If you have sciatica pain, you know it can have a lot of impact on your day-to-day quality of life. It can be chronic throughout the day, and it’s fairly common for it to worsen at night. That’s why it’s important to learn how to sleep with sciatica and pick up some healthy habits that will help you get a good night’s rest.
If you’re reading this, then you’re already looking for answers. And, while I can’t promise your sciatica will completely go away, there are a few recommendations that will at least reduce the pain.
Depending on how severe your discomfort, these tips and tricks may have a profound effect on your sleep quality. But first, we want to make sure that sciatica is truly the culprit for your hip pain while sleeping.
Is sciatica the cause of your hip pain at night?
Sciatica pain is a nerve-related condition that a large percentage of adults experience at some point in their lives. It can cause nerve pain extending through the glutes, legs, shins, and feet.
While there are a few probable causes of sciatica pain, one tight and overlooked muscle group that often contributes to sciatica pain is the iliopsoas muscles (also known as the hip flexors).
The iliopsoas is made up of two muscles, the iliacus and the psoas. When these muscles are tight, the lower back goes into rotation, side-bending, and extension. This tugs on the piriformis muscle in the center of your glute (where the sciatica nerve passes through). As this muscle tightens, it can pinch the nerve and even cause sacroiliac joint pain.
Many times, when people experience sciatica pain, they try to treat the source or the area of the pain. While this is not a bad tactic, and it can reduce pain for a time, it is alway better to discover the root cause of your sciatica pain.
The root cause of sciatica pain may be tight hip flexor and piriformis muscles, which can be easily addressed! So this article will cover both immediate fixes for getting sleep tonight and ways to reduce sciatica pain long-term.
Sciatica can sometimes be confused with lower back pain, but they are much different conditions. If you’re not sure, some common symptoms for people experiencing sciatica include:
- Muscle weakness in one or both of your feet and legs.
- Numbness in one or both of your legs.
- Sharp or shooting pain that travels from your lower back all the way to your foot.
- A “pins and needles” type sensation in your legs extending down to your feet and toes.
The exact area of the pain will not be the same for all people with sciatica because it will depend on where the nerve is impacted and the direct cause of the pain.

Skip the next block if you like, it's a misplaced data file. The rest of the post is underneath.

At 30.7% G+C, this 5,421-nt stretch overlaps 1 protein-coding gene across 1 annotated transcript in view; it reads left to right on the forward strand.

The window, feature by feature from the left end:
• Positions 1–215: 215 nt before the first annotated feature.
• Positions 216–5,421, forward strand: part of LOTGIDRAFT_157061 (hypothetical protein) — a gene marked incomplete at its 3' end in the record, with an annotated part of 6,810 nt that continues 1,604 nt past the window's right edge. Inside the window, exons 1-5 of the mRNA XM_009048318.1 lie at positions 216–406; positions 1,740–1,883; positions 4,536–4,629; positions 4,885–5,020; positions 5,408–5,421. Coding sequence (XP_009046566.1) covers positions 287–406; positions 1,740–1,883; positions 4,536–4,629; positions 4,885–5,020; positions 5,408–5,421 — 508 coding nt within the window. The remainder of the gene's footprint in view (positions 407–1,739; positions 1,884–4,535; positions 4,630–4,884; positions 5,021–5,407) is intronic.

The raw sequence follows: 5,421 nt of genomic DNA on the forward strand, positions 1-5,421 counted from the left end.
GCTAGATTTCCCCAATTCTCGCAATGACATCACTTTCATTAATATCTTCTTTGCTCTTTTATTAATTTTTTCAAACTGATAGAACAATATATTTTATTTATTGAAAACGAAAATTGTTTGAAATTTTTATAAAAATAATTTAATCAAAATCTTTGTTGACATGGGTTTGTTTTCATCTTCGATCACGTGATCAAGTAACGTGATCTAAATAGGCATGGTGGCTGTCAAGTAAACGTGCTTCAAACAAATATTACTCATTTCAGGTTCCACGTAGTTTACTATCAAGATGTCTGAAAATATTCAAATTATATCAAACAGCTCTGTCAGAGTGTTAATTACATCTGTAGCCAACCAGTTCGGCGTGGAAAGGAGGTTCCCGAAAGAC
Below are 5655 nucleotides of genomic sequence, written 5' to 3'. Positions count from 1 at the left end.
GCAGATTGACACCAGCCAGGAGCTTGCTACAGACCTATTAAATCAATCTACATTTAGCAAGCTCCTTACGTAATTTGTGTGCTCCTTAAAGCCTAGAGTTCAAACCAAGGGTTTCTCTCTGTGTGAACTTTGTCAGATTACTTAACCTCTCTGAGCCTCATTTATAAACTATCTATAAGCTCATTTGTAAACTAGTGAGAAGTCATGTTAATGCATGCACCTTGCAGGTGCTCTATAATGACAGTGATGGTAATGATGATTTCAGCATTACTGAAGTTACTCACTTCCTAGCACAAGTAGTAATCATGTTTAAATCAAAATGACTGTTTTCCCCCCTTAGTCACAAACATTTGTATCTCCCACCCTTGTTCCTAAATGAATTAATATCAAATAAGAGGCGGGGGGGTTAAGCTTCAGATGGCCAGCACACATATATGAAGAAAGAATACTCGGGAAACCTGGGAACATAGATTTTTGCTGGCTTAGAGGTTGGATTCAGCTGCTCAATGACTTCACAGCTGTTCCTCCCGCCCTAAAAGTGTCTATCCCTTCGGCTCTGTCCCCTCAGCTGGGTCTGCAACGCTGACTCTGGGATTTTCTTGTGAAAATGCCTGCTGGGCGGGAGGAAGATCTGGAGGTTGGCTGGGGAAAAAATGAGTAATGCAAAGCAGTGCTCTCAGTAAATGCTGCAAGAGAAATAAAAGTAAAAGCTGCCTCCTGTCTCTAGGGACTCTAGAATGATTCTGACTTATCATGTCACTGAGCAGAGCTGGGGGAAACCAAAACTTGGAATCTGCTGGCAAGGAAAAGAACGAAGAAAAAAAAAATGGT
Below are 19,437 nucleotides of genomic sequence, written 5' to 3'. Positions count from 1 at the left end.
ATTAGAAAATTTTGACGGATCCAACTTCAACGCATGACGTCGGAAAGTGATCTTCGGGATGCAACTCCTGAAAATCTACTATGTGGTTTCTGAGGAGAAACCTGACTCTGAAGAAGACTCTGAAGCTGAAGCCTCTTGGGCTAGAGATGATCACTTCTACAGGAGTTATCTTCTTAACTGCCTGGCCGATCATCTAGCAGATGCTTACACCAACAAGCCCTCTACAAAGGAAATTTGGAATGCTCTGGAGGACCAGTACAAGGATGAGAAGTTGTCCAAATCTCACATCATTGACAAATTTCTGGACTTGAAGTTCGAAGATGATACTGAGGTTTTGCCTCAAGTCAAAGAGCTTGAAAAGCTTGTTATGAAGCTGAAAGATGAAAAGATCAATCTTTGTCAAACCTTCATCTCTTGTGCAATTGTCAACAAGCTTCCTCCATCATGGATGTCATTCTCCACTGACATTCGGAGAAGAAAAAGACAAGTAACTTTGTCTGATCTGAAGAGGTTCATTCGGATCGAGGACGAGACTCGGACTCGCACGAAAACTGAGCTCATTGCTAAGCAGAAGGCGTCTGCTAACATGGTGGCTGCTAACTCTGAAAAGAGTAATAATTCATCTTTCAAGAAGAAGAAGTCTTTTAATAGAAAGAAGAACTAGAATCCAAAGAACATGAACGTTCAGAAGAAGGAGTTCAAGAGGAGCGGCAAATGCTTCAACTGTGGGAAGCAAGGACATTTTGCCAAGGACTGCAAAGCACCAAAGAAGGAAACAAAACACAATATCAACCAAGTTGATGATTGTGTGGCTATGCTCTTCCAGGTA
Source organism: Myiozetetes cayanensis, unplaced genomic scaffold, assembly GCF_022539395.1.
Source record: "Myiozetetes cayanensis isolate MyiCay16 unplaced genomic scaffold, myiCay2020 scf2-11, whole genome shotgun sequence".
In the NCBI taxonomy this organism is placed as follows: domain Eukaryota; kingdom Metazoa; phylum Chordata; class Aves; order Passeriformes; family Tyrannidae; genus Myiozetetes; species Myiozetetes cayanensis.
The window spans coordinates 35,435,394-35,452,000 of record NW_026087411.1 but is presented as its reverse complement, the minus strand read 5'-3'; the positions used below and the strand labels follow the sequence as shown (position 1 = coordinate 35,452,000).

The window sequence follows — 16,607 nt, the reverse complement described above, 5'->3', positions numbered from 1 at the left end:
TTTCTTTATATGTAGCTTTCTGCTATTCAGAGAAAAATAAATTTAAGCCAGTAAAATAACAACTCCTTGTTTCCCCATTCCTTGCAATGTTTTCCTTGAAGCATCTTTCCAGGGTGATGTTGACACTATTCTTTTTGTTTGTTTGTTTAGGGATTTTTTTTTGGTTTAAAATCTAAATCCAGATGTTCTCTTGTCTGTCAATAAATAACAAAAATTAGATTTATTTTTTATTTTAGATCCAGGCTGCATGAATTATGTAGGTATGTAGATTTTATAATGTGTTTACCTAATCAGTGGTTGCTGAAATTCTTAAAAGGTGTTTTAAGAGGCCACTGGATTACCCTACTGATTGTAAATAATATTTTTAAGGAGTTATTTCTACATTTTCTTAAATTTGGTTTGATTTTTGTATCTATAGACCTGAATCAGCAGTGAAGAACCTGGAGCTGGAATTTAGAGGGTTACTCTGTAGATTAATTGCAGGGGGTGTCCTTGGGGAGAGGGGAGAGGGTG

No matter the cause, there is a commonality: sciatica can impact your sleep.
Discovering the root cause of your pain is a good long-term goal, but you still need to know how to sleep with sciatica and how to manage your symptoms.
How to sleep with sciatica pain
Many people that have sciatica find that their pain may increase when they try to go to sleep at night. This is usually because the location of the nerve that is impacted is now under more pressure when you are lying down, especially on your side. The increased pressure can irritate the nerve even more depending on the type of mattress you have - or your favorite sleeping position.
Since pain often extends beyond the specific pain or trigger point and extends down the leg, this becomes increasingly difficult.
Whatever the cause, the suggestions for getting a better night’s sleep will be the same. So, when learning how to sleep with sciatica, those are the two things you should do first.
1. Adjust your sleeping position
When learning how to sleep with sciatica, your sleeping position can impact your level of pain drastically. For instance, sleeping with sciatica becomes more difficult when your back is arched or curves more towards the mattress. This may be because you sleep on your stomach, or your mattress is too soft so your spine curves, adding pressure to the lower back and sciatica nerve.
There are many sleeping positions that can minimize hip pain when sleeping and help you learn how to sleep with sciatica pain.
If you do have sciatica pain or hip pain at night, then one of the best positions to sleep in is on your side with a pillow between your legs. Sleeping on your side with sciatica reduces the pressure put on the nerve.
Most people have sciatica pain that is isolated to one side of their body, so learning how to sleep with sciatica pain may involve sleeping with that side on top to avoid any unnecessary pressure on the nerve.
Just remember, alignment is still key!
Adding a pillow lengthwise between your knees and ankles in this position will help to put your hips in a more neutral position. The pillow will lift your knee up slightly to make it more aligned with your hip, taking some of the pull off of the hip muscles while you sleep.
Another sleep position that tends to help many people with sciatica is sleeping on your back with a pillow under your knees. While sleeping on your back may increase the pressure on your nerve, it can also help distribute some of the weight across your back.